Leaders from the gay community gathered to discuss key issues
last night at the Michigan League as part of a forum called
“OUTSpoken.”

Multicultural News
Triangle Foundation Director Sean Kosofsky and Johnny Jenkins, founder of Detroit Black Gay Pride, answer questions at OUTspoken, a forum for LGBT issues held in the Michigan League last night. (EUGENE ROBERTSON/Daily)

“We wanted to organize an event that would encourage the
(lesbian, gay, bisexual and transgender) community and its allies
to become educated about their issues and to become involved in
getting (President George) Bush out of office,” said Ken
Nadolski, co-chair of the Stonewall Democrats.

Nadolski, an LSA senior, said that LGBT politics have been very
active recently, citing last Tuesday’s lobbying success in
the Michigan House of Representatives that contributed to the
defeat of the passage of a state constitutional ban on gay
marriages.

Both state Rep. Chris Kolb (D-Ann Arbor) and Triangle Foundation
Director Sean Kosofsky spoke about their personal experiences
involving Tuesday’s vote in the House.

The proposed constitutional ban, which would have defined
marriage as only existing between a man and a woman, needed a total
of 73 votes to be passed on to the state Senate and eventually
placed on the ballot in November. The plan failed by eight
votes.

After Kolb related stories of other state representatives’
speeches on the House floor, he noted that his statement as the
Legislature’s first openly gay representative was very
different.

“It’s a little more personal when I get up and speak
(in the House) because it’s really about my life, my
partner’s life. … If we decided to marry, would it be
recognized?”

State representatives opposing gay marriages also had a chance
to speak before the vote. According to Kolb, their main point of
support was that “the inclusion of gay marriages threatens
the structure of family, the cornerstone of society.”

Opponents also said that “activist judges” should
not be allowed to judge the fate of the country, but that the
people should vote on the issue of gay marriages.

“I personally disagree with this because if we can vote on
my rights, then we can vote on your rights and your rights and your
rights,” said Kolb, pointing to different audience
members.

Kosofsky talked about his experiences as a lobbyist for the LGBT
cause. He said that LGBT groups were efficient because they began
arguing for votes long before the Michigan Republicans.

“The Republicans did not want to make this a big issue and
they were confident that it would pass but through your work, we
made sure that it failed,” he said.

They were able to convince three Republicans and eight Democrats
from swing districts to vote against the proposed ban, Kosofsky
said.

RC senior Christine Sauvre attended the forum with fellow
members of the gay community. She said she most liked hearing about
the lobbying work described by Kolb and Kosofsky.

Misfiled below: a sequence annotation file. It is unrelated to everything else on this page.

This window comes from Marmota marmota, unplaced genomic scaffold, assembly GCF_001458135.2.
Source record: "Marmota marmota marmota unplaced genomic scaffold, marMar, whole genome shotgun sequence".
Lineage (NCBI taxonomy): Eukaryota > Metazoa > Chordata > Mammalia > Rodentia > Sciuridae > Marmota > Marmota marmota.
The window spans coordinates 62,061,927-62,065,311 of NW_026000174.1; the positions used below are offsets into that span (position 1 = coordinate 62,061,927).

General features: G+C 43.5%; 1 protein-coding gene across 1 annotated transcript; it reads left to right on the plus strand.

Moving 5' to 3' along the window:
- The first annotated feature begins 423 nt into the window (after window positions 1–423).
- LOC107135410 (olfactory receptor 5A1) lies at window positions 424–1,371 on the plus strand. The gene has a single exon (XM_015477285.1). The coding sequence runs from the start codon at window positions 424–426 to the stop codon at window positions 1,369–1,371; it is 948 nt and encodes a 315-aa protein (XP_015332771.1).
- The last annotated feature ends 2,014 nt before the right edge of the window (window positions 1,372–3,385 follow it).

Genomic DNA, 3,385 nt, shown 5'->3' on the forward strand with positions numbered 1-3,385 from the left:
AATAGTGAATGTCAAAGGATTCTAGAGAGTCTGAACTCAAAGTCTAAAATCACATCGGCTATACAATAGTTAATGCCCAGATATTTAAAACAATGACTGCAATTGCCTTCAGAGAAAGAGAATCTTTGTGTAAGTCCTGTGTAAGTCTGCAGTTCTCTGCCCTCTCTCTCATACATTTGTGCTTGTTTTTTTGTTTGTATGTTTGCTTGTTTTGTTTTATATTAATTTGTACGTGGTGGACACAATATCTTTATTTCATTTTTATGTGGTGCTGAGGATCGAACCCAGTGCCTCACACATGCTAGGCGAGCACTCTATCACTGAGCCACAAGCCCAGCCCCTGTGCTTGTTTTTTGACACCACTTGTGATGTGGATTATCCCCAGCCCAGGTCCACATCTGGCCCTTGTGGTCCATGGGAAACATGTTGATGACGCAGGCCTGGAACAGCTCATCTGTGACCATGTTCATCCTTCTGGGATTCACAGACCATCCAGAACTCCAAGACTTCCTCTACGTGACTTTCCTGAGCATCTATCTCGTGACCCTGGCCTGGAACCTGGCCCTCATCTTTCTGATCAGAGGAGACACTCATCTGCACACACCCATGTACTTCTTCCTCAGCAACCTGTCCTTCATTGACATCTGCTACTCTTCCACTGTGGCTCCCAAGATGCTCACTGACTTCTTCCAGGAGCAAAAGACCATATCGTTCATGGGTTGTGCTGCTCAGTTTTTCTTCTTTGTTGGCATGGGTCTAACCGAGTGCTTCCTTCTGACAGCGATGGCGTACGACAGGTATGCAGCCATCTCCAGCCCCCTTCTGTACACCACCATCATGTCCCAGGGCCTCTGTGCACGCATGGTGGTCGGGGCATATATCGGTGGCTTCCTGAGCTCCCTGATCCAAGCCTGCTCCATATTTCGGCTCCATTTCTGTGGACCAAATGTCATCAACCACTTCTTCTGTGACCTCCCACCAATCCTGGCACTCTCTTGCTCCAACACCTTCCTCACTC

She said that even though she was impressed by the large turnout
at the forum, she believes it would have been a good event to
educate the wider campus community.

“I felt that it was particularly focused to the LGBT
community on campus and unfortunately, most of the audience was
queer,” said Sauvre.

Nadolski said other timely events have propelled the debate over
gay rights into mainstream society, including Bush’s
endorsement of a federal constitutional ban on gay marriages.

Kosofsky said that the proposed federal amendment to the
constitution would not be successful. “The federal amendment
is a dead issue. It will never get two-thirds of the vote in each
chamber.”

But he said that Bush’s endorsement is important for LGBT
people and the public at large who are against the president.

“He has absolutely alienated at least one million people
— LGBT people, their friends, family and allies,”
Kosofsky said. “I do believe this could be the issue that
unelects Bush,” he added.

Not all of the panel members spoke about the proposed
constitutional amendments on gay marriage.

Alum Mudhillun MuQaribu from the American Friends Service
Committee asked the audience to first raise their hands if they
were raised in a faith community. About half of the audience raised
their hands.

He then asked if those who had raised their hands were still
part of a faith community, and lastly, whether it was the same
faith they had grown up with. Each time, the number of raised hands
decreased, illustrating MuQaribu’s point.

“As queer people, we can understand that faith can be used
as a claw rather than as an olive branch,” he said.

But he said that of the 4,500 people who signed up to lobby
against the Michigan amendment, five bishops and 100 spiritual
leaders were included.

Other speakers on the panel included Mary Dettloff, spokeswoman
for Gov. Granholm’s office, Johnny Jenkins, founder of
Detroit Black Gay Pride, and Kara Jennings of the American Civil
Liberties Union of Michigan’s LGBT Legal Project.

The panel discussion was followed by a question-and-answer
session with the audience and a dessert reception. The Stonewall
Democrats, the LGBT caucus under the College Democrats umbrella,
sponsored last night’s forum.

Leave a comment

Your email address will not be published. Required fields are marked *